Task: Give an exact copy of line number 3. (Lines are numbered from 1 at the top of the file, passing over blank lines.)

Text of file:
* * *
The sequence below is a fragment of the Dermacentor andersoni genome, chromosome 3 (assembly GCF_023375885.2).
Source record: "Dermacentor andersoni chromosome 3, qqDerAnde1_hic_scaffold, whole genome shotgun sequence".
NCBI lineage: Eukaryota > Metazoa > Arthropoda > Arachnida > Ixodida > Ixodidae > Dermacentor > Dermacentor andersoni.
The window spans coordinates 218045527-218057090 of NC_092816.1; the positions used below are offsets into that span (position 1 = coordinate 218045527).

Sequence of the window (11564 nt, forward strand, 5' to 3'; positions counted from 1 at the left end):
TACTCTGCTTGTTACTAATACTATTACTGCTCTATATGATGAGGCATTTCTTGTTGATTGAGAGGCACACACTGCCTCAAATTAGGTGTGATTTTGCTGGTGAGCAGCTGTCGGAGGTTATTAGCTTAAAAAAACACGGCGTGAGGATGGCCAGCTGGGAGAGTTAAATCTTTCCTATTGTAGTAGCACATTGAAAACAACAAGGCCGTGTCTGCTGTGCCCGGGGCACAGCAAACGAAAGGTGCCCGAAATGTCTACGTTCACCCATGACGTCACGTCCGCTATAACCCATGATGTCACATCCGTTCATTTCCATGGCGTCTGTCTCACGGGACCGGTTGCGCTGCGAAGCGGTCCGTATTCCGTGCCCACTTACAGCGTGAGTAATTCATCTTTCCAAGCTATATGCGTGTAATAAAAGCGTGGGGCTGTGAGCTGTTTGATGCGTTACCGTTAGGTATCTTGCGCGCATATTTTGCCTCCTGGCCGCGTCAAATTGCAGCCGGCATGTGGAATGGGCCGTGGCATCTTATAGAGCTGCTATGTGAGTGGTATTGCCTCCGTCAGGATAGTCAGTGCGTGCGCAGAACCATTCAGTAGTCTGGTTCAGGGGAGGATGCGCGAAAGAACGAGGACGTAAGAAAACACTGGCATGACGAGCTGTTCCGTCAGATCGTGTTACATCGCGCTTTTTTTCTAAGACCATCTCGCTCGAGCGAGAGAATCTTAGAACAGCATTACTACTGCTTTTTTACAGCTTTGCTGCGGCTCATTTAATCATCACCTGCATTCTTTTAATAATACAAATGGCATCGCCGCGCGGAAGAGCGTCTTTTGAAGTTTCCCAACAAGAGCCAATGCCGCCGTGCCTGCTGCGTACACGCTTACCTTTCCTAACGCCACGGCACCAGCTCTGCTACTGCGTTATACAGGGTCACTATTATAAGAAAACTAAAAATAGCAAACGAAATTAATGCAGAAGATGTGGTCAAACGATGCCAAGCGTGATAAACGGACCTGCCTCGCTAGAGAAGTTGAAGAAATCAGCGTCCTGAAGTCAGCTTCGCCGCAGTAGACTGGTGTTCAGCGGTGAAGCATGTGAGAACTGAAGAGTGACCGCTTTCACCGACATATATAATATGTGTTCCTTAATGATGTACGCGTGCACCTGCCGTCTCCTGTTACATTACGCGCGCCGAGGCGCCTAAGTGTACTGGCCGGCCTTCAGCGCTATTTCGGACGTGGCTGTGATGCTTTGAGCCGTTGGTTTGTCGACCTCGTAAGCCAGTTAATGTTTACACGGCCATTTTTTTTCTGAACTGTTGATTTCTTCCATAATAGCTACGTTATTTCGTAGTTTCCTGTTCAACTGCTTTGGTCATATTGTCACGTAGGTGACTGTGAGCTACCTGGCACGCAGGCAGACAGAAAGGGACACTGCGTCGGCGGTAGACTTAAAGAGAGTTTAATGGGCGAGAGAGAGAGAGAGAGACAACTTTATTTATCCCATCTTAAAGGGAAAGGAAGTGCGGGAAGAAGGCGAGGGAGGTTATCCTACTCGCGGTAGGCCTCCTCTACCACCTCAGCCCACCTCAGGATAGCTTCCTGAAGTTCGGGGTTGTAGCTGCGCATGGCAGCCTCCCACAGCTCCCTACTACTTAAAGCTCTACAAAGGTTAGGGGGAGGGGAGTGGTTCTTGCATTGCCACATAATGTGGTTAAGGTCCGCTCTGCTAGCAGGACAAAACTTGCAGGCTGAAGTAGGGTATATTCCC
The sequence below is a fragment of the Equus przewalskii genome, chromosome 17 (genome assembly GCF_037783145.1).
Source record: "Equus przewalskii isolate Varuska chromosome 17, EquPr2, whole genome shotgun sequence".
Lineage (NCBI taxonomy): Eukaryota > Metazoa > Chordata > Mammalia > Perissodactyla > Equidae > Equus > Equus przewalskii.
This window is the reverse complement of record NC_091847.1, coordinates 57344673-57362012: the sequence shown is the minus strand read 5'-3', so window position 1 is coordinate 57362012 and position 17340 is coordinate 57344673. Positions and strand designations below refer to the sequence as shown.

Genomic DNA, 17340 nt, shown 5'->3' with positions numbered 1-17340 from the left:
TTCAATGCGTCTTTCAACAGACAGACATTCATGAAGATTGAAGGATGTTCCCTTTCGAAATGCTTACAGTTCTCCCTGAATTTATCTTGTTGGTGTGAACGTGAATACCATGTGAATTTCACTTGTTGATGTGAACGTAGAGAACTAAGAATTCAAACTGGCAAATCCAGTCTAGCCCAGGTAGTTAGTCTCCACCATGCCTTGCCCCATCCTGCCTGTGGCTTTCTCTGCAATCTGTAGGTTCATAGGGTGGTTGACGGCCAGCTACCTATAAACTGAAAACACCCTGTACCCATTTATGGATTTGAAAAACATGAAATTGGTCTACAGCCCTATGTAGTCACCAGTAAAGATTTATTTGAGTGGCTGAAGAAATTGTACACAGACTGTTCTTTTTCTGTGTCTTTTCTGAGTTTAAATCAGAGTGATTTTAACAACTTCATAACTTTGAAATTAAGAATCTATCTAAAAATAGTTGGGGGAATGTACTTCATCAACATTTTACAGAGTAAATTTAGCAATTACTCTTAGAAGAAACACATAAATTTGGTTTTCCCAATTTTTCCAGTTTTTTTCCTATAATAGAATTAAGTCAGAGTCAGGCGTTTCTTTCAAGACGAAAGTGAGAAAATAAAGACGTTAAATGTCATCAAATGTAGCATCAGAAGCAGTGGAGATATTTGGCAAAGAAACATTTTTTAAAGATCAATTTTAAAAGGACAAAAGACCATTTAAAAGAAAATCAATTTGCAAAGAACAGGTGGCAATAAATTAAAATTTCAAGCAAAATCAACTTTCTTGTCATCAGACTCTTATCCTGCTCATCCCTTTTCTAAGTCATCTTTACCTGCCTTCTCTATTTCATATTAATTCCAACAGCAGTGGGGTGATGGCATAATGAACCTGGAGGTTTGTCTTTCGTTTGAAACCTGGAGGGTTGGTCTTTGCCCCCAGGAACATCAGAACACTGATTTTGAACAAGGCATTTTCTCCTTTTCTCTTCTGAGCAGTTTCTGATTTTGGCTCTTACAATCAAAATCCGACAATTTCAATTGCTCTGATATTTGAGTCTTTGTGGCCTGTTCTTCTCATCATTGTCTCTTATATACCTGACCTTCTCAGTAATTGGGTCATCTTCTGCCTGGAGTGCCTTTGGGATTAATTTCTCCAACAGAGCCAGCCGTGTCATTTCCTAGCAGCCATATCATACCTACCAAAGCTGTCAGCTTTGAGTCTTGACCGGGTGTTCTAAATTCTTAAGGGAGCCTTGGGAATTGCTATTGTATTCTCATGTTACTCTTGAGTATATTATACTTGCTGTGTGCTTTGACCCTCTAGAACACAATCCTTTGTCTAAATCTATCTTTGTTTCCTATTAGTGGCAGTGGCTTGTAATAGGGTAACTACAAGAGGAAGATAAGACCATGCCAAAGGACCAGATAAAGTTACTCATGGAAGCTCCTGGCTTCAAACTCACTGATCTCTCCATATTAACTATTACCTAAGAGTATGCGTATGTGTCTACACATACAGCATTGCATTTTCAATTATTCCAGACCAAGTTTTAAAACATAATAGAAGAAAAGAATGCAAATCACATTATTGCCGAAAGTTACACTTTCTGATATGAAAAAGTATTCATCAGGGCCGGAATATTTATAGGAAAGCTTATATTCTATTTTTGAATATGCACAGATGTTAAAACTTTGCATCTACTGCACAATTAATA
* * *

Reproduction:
NCBI lineage: Eukaryota > Metazoa > Arthropoda > Arachnida > Ixodida > Ixodidae > Dermacentor > Dermacentor andersoni.